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Netflix Is Down 70%. Is It Time to Buy?

The pandemic certainly threw a curveball no executive team could've been prepared for. While some businesses struggled just to survive, many companies benefited from a major tailwind thanks to the health crisis. Shelter-in-place orders, as well as other restrictions on consumer mobility, created the perfect environment for Netflix (NASDAQ: NFLX) in particular. But things have taken a turn for the worse in a more normalized economy.

With shares in this top streaming stock down 70% in 2022, is now a good time to buy?

Netflix is facing a major slowdown

In the first quarter of this year, Netflix only grew revenue 9.8%, and it lost 200,000 subscribers. To be fair, shutting down its service in Russia lost it 700,000 subscribers, but it still managed to gain 500,000 elsewhere. Nonetheless, the situation spooked investors, punishing the stock. Adding fuel to the fire was management's forecast that for Q2, Netflix would lose 2 million customers. For a business that has thrived over the past decade, especially during the depths of the pandemic, this was a rude awakening.

The leadership team, led by co-CEO Reed Hastings, mentioned competition from other streaming services as a factor to blame. Other macro-related factors, like "sluggish economic growth, increasing inflation, geopolitical events such as Russia's invasion of Ukraine, and some continued disruption from COVID" are also creating a difficult operating environment for Netflix.

In order to reignite the company's prospects and drive membership growth again, management will attempt to convert the 100 million or so households worldwide who share others' passwords to actual paying customers. This consumer behavior wasn't really discouraged before, as it brought the Netflix experience to more people.

But now, when growth is looking questionable, the company's stricter stance could significantly boost sales -- should it work. Netflix has 222 million subscribers today, so converting even a fraction of those password sharers to paying customers could provide a nice revenue bump in the short term. On the flip side, though, it could completely alienate some viewers and push them toward more affordable rival services.

Additionally, Netflix has publicly announced plans to introduce a cheaper, ad-supported tier to its offering in the near future. While this makes complete sense from a strategic perspective, what surprised investors and analysts is the change in tone from management's constant rejection of this idea in the past to its recent reversal on the last earnings call. It's still unclear what ad partners Netflix will use, but the move should help drive customer growth.

Netflix still has a massive global opportunity

Netflix is facing a tough time right now, but there's a bigger-picture opportunity: The company might be close to reaching a saturation point here in the U.S., but globally, there's still a ton of room for expansion left. Netflix's 222 million members today don't even come close to the 2020 peak of 1.1 billion cable-TV subscriptions, or the approximately 700 million broadband-enabled households around the world (excluding China, where Netflix isn't offered) right now.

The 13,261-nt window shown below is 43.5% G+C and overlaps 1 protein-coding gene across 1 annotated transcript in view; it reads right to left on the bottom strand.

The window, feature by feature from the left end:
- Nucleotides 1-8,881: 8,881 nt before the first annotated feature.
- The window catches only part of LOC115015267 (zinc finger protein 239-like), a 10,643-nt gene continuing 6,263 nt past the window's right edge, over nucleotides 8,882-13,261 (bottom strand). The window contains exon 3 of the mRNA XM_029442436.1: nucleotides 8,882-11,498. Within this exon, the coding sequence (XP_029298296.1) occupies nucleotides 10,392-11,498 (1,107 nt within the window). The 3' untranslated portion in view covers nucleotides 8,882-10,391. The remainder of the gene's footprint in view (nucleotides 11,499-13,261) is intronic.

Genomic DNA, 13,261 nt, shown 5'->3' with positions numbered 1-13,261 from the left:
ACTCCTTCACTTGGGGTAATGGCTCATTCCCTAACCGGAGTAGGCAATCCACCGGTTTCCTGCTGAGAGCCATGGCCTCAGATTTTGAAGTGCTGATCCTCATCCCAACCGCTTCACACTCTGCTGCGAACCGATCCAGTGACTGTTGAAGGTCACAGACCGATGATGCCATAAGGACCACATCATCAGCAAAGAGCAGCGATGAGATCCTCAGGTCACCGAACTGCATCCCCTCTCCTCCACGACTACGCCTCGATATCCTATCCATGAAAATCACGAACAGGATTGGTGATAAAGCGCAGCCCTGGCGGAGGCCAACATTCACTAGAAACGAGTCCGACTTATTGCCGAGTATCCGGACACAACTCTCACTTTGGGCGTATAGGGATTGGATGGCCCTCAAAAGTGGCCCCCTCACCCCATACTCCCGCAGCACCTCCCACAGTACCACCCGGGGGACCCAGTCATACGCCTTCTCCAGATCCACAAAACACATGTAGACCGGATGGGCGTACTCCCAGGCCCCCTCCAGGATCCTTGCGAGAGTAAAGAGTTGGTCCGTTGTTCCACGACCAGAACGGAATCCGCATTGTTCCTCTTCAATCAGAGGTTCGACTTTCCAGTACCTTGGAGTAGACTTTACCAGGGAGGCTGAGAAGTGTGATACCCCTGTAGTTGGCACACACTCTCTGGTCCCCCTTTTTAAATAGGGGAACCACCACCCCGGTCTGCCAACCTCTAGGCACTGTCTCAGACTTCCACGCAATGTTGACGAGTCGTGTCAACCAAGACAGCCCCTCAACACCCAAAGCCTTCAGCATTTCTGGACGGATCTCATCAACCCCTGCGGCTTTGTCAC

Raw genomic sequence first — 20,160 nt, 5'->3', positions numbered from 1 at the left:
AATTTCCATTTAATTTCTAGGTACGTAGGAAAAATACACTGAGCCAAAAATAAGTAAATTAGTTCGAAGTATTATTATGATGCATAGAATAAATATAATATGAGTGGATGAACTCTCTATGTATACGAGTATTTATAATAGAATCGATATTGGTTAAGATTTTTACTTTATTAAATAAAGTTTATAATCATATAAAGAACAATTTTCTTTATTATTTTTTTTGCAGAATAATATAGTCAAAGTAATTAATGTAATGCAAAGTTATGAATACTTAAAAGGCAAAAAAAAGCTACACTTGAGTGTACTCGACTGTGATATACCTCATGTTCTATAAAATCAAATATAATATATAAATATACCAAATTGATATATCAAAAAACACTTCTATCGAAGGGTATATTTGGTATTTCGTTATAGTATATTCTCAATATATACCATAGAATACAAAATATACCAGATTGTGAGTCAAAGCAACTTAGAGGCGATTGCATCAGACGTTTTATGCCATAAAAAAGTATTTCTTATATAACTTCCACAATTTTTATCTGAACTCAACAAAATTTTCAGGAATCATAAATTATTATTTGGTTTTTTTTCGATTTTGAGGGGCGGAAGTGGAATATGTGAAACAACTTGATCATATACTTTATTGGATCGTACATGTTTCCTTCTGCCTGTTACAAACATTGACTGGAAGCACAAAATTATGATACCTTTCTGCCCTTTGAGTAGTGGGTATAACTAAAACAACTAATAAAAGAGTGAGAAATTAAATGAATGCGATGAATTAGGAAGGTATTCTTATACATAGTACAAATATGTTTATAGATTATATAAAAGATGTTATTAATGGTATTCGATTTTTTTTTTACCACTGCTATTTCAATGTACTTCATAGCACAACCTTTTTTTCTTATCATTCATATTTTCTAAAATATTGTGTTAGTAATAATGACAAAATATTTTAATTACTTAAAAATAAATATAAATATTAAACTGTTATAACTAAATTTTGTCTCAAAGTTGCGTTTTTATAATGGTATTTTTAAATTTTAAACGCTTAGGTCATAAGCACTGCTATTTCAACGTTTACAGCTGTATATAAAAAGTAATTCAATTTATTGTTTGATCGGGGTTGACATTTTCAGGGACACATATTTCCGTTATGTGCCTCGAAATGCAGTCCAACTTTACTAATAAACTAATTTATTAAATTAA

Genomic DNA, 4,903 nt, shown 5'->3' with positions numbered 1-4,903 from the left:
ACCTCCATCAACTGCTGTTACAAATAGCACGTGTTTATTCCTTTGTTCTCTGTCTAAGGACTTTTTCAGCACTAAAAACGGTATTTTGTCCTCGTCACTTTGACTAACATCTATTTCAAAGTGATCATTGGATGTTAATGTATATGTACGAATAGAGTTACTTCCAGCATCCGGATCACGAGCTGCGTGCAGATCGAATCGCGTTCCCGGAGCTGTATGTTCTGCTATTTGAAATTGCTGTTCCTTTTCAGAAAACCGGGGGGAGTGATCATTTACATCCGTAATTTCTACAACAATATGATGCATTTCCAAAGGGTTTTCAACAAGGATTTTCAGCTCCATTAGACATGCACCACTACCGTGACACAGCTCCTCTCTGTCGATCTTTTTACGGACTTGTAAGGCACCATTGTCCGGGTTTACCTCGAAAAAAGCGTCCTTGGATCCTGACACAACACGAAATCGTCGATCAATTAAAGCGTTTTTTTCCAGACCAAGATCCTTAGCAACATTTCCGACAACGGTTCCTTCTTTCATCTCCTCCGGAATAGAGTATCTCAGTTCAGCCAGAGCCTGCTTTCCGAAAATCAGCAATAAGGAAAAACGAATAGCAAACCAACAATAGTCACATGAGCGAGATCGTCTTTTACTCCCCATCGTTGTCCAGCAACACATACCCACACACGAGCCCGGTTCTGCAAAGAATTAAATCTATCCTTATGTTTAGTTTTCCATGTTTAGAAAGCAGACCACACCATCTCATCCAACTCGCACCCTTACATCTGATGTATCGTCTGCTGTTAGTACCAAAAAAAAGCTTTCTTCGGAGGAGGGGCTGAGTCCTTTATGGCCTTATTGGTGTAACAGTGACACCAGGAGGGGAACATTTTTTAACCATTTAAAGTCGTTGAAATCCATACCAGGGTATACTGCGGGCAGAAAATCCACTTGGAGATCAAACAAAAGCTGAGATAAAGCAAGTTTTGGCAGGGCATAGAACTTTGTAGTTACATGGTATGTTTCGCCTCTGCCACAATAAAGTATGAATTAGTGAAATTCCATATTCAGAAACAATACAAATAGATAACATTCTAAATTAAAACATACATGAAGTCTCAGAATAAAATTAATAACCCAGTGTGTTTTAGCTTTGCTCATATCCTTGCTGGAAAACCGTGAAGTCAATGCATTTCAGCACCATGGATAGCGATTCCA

What's more, Netflix is still the first mover in the streaming industry. This is a huge advantage, particularly as it relates to content spending. For the past decade, the business took advantage of cheap debt and little serious direct competition to continue attracting subscribers, increasing revenue, and reaching a level of scale that newer, smaller streaming businesses can't match. Netflix can outspend rivals on content, to the tune of $17.5 billion in 2021, while still keeping it economical thanks to its massive subscriber base.

I wholeheartedly believe that introducing a cheaper, ad-based subscription tier will benefit the business. It will add new customers and boost revenue, which keeps Netflix's flywheel of spending huge amounts on content going.

Furthermore, look at Netflix's valuation. The business trades at a price-to-earnings (P/E) ratio of just 16.5 as of June 23, far lower than the historical 10-year average of 182. And this valuation is cheaper than the S&P 500's P/E of 20.3. Therefore, it's not a stretch to say that Netflix is a value stock right now.

However, I think that Netflix needs to get back to posting solid subscriber and revenue growth before investors should consider buying the stock. Put this one on the watch list for now.

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Neil Patel has no position in any of the stocks mentioned. The Motley Fool has positions in and recommends Netflix. The Motley Fool has a disclosure policy.


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